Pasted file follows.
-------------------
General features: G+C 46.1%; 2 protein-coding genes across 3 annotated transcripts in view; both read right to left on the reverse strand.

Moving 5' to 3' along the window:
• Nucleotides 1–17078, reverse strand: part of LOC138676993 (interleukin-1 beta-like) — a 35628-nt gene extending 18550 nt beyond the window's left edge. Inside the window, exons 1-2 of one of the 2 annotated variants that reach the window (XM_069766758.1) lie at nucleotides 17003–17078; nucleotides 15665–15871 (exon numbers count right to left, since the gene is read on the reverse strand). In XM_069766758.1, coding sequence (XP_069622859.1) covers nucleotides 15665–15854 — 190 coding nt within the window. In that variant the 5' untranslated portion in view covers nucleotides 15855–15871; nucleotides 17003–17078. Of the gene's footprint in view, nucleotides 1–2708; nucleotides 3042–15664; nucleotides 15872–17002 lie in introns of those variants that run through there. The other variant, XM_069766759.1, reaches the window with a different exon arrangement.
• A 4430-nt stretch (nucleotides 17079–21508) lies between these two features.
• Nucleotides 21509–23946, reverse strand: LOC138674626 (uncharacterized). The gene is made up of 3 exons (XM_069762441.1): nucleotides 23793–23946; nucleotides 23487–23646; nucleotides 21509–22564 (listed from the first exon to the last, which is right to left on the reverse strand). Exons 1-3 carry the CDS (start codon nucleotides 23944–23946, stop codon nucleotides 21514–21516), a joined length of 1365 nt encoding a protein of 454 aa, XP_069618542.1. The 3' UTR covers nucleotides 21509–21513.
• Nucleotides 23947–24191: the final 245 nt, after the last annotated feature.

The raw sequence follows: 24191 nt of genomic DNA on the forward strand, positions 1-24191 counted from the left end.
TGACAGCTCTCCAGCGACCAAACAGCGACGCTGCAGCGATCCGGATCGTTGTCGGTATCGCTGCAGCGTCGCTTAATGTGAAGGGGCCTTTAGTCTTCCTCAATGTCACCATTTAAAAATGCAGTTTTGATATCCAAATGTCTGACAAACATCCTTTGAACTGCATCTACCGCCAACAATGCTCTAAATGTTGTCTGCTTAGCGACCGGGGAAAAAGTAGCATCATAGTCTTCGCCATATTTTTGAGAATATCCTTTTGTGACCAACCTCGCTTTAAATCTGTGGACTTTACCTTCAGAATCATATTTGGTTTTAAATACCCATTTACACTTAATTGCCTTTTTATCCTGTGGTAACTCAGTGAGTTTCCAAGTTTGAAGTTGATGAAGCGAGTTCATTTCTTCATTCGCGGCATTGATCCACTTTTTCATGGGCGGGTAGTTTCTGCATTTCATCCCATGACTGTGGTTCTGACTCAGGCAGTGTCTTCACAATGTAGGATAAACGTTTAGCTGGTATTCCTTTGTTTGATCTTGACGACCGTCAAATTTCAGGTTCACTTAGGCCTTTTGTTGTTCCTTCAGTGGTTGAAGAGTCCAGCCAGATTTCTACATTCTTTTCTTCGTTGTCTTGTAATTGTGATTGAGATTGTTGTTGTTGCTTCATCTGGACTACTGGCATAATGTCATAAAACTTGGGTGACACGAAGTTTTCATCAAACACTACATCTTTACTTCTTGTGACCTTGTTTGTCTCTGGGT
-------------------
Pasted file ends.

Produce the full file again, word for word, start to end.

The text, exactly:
General features: G+C 46.1%; 2 protein-coding genes across 3 annotated transcripts in view; both read right to left on the reverse strand.

Moving 5' to 3' along the window:
• Nucleotides 1–17078, reverse strand: part of LOC138676993 (interleukin-1 beta-like) — a 35628-nt gene extending 18550 nt beyond the window's left edge. Inside the window, exons 1-2 of one of the 2 annotated variants that reach the window (XM_069766758.1) lie at nucleotides 17003–17078; nucleotides 15665–15871 (exon numbers count right to left, since the gene is read on the reverse strand). In XM_069766758.1, coding sequence (XP_069622859.1) covers nucleotides 15665–15854 — 190 coding nt within the window. In that variant the 5' untranslated portion in view covers nucleotides 15855–15871; nucleotides 17003–17078. Of the gene's footprint in view, nucleotides 1–2708; nucleotides 3042–15664; nucleotides 15872–17002 lie in introns of those variants that run through there. The other variant, XM_069766759.1, reaches the window with a different exon arrangement.
• A 4430-nt stretch (nucleotides 17079–21508) lies between these two features.
• Nucleotides 21509–23946, reverse strand: LOC138674626 (uncharacterized). The gene is made up of 3 exons (XM_069762441.1): nucleotides 23793–23946; nucleotides 23487–23646; nucleotides 21509–22564 (listed from the first exon to the last, which is right to left on the reverse strand). Exons 1-3 carry the CDS (start codon nucleotides 23944–23946, stop codon nucleotides 21514–21516), a joined length of 1365 nt encoding a protein of 454 aa, XP_069618542.1. The 3' UTR covers nucleotides 21509–21513.
• Nucleotides 23947–24191: the final 245 nt, after the last annotated feature.

The raw sequence follows: 24191 nt of genomic DNA on the forward strand, positions 1-24191 counted from the left end.
TGACAGCTCTCCAGCGACCAAACAGCGACGCTGCAGCGATCCGGATCGTTGTCGGTATCGCTGCAGCGTCGCTTAATGTGAAGGGGCCTTTAGTCTTCCTCAATGTCACCATTTAAAAATGCAGTTTTGATATCCAAATGTCTGACAAACATCCTTTGAACTGCATCTACCGCCAACAATGCTCTAAATGTTGTCTGCTTAGCGACCGGGGAAAAAGTAGCATCATAGTCTTCGCCATATTTTTGAGAATATCCTTTTGTGACCAACCTCGCTTTAAATCTGTGGACTTTACCTTCAGAATCATATTTGGTTTTAAATACCCATTTACACTTAATTGCCTTTTTATCCTGTGGTAACTCAGTGAGTTTCCAAGTTTGAAGTTGATGAAGCGAGTTCATTTCTTCATTCGCGGCATTGATCCACTTTTTCATGGGCGGGTAGTTTCTGCATTTCATCCCATGACTGTGGTTCTGACTCAGGCAGTGTCTTCACAATGTAGGATAAACGTTTAGCTGGTATTCCTTTGTTTGATCTTGACGACCGTCAAATTTCAGGTTCACTTAGGCCTTTTGTTGTTCCTTCAGTGGTTGAAGAGTCCAGCCAGATTTCTACATTCTTTTCTTCGTTGTCTTGTAATTGTGATTGAGATTGTTGTTGTTGCTTCATCTGGACTACTGGCATAATGTCATAAAACTTGGGTGACACGAAGTTTTCATCAAACACTACATCTTTACTTCTTGTGACCTTGTTTGTCTCTGGGT